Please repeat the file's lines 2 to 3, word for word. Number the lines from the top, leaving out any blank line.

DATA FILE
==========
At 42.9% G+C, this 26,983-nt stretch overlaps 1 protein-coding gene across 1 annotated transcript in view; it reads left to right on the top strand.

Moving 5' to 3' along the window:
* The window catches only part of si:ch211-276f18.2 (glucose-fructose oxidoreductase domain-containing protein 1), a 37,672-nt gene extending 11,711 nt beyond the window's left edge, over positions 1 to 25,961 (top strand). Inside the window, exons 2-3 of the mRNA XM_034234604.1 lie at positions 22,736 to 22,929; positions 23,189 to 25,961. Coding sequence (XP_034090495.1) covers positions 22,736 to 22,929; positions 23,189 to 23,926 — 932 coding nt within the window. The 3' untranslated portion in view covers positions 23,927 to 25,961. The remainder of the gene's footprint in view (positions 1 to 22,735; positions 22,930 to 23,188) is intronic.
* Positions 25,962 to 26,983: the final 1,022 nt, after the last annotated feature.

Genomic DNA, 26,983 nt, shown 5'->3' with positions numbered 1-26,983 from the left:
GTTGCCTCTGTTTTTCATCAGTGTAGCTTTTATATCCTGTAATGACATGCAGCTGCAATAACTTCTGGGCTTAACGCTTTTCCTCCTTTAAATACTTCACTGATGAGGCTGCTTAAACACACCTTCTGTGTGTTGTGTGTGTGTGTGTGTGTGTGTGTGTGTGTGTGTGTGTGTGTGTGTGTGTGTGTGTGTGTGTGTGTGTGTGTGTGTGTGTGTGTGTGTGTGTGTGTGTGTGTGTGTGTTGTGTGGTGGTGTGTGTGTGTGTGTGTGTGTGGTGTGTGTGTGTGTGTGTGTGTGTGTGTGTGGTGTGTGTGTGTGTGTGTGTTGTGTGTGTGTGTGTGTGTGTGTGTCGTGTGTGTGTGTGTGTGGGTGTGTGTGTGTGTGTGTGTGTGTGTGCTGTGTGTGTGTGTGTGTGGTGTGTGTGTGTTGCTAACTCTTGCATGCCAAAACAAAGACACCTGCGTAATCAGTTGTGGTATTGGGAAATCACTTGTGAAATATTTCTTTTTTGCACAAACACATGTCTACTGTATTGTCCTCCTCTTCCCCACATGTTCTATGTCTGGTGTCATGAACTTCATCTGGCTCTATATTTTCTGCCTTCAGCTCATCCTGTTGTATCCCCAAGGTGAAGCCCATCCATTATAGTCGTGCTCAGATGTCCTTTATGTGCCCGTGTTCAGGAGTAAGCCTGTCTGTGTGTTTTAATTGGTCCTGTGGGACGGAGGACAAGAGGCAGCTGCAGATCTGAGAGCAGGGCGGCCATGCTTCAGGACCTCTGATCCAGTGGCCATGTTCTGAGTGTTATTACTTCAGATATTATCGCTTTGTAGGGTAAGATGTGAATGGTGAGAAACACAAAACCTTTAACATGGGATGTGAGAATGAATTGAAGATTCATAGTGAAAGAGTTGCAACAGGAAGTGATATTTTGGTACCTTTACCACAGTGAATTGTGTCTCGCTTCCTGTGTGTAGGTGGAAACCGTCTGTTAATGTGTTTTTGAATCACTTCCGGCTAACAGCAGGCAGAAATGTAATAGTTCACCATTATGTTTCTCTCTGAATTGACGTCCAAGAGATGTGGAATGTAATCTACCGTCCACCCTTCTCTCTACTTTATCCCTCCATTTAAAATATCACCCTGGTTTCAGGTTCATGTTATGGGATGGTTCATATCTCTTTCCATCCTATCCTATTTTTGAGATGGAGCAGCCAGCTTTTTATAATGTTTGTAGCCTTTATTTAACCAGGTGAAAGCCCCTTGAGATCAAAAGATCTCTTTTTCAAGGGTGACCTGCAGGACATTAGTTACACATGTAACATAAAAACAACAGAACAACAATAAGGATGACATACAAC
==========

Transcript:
Moving 5' to 3' along the window:
* The window catches only part of si:ch211-276f18.2 (glucose-fructose oxidoreductase domain-containing protein 1), a 37,672-nt gene extending 11,711 nt beyond the window's left edge, over positions 1 to 25,961 (top strand). Inside the window, exons 2-3 of the mRNA XM_034234604.1 lie at positions 22,736 to 22,929; positions 23,189 to 25,961. Coding sequence (XP_034090495.1) covers positions 22,736 to 22,929; positions 23,189 to 23,926 — 932 coding nt within the window. The 3' untranslated portion in view covers positions 23,927 to 25,961. The remainder of the gene's footprint in view (positions 1 to 22,735; positions 22,930 to 23,188) is intronic.